Experts: US needs a federal CISO

A White House cybersecurity coordinator is a good first step, but the government also needs a federal CISO

Last week, the Trump administration announced the appointment of a White House cybersecurity coordinator. That's a good first step, security experts say, but the government also needs to have a federal CISO.

"It's a big leadership vacancy," said Sanjay Beri, CEO and co-founder at cloud security vendor Netskope.

The job of a federal CISO is very new -- it was only created last year and filled in September with the appointment of retired brigadier general Gregory Touhill. He was previously the deputy assistant secretary for cybersecurity and communications at the Department of Homeland Security.

Touhill stepped down in mid-January, leaving the position vacant to this day.

Last week, President Donald Trump's homeland security adviser, Tom Bossert, said that the administration has selected Rob Joyce, who previously headed up the National Security Agency's office of Tailored Access Operations, to be the White House cybersecurity coordinator. There's been no official announcement yet, however.

Neither job is particularly well-defined, but the federal CISO is a bigger, and more ambitious position.

"The federal CISO is concerned much more than the White House," said Beri. "But with the entire federal infrastructure."

It's a dangerous time to leave the position unfilled, he said.

"To me, it's an 'Oh my God, what's going on' thing," he said. "I think Trump realizes the importance of it, but it's a question of organization."

Appointing Joyce is a positive step, he said. "He has a great track record -- he was the head of the hacking unit of the NSA. But I don't think it replaces a federal CISO role."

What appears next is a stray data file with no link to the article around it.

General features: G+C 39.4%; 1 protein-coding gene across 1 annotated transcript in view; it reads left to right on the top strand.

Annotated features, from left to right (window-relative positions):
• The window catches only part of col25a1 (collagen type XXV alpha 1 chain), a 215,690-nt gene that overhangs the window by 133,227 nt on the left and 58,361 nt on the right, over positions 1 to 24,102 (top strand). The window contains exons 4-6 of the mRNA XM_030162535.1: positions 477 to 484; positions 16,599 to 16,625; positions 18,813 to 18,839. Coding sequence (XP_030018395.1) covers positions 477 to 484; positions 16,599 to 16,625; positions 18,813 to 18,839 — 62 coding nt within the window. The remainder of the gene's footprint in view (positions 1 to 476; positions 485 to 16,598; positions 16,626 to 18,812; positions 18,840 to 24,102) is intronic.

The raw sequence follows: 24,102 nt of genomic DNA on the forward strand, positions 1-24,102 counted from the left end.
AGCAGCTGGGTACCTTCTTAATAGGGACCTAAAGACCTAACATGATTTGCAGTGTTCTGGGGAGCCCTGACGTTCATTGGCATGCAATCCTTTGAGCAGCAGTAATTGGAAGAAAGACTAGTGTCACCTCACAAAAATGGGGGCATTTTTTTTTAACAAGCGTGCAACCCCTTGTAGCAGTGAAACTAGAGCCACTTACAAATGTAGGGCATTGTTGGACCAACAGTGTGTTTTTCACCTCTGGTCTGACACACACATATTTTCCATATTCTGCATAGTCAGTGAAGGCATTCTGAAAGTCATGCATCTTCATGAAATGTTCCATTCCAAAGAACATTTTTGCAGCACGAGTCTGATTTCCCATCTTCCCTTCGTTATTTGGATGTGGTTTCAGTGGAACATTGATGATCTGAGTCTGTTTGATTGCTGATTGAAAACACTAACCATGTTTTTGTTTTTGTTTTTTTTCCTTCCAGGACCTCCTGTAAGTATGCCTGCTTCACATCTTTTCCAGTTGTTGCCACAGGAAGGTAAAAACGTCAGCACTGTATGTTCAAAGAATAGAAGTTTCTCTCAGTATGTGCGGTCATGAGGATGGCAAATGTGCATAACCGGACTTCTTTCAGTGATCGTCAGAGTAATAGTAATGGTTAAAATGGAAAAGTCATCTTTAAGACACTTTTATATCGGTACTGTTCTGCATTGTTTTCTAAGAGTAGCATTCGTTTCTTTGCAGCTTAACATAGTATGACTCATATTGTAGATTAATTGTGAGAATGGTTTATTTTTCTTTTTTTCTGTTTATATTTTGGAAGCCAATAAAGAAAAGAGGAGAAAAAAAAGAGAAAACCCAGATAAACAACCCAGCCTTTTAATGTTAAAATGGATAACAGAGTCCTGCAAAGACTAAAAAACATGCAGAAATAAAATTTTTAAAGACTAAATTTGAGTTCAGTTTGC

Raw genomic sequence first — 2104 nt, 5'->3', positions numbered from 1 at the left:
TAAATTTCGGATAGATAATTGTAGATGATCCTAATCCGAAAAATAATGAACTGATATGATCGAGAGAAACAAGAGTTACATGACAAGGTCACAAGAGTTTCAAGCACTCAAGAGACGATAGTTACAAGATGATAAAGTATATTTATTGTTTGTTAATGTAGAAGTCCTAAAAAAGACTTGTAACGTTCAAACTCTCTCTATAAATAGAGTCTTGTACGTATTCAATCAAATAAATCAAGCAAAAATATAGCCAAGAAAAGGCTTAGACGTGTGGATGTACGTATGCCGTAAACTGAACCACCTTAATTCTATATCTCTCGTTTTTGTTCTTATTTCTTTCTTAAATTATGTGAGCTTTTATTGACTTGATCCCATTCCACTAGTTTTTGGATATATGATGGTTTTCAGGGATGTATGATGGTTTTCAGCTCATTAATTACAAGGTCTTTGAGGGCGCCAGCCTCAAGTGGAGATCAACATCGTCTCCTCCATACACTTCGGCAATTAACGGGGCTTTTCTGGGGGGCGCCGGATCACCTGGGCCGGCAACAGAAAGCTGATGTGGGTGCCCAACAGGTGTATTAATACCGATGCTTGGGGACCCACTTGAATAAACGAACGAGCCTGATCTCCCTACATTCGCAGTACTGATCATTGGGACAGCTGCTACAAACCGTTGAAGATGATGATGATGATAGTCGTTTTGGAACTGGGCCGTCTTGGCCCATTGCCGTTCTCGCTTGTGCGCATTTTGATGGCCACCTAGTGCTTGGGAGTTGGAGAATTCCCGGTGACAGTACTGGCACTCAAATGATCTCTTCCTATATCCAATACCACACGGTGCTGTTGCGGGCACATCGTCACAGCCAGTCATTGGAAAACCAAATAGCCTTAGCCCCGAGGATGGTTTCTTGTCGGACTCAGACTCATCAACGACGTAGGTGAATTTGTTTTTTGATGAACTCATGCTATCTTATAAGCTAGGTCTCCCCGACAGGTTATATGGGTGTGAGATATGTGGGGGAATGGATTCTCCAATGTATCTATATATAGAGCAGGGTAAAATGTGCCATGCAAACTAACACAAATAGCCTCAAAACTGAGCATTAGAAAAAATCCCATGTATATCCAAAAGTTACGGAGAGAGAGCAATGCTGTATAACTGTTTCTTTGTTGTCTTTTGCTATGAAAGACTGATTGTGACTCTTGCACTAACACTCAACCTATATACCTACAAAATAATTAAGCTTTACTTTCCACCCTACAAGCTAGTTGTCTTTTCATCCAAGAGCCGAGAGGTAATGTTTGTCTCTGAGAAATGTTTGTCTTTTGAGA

The new administration should address all aspects of security, said Danielle Jackson, CISO at authentication vendor SecureAuth.

"Appointing a CISO will ensure that the increase in risk of cyber threats to our nation is appropriately addressed, monitored and combated," she said. "It certainly doesn't hurt to have an extra set of experienced eyes focused on our nation whose president has frequent cyber communications -- social media included -- and engagement with other nations."

There are other federal agencies that work on cybersecurity issues.

For example, both the Government Accountability Office and National Institute of Standards and Technology play key roles, said Jeff Williams, CTO and cofounder at application security vendor Contrast Security.

"The GAO has been auditing agencies using the NIST Cybersecurity Framework for several years, and the results have not been stellar," he said. "The GAO review isn’t a deep review, just a high-level overview."

Someone has to step up and start doing the hard work.

"A federal CISO is what’s needed to get healthy and get those grades up," he said. "Someone has to coordinate efforts, set priorities, manage the budget, raise awareness and create a culture of cybersecurity in government. Definitely a tall order."

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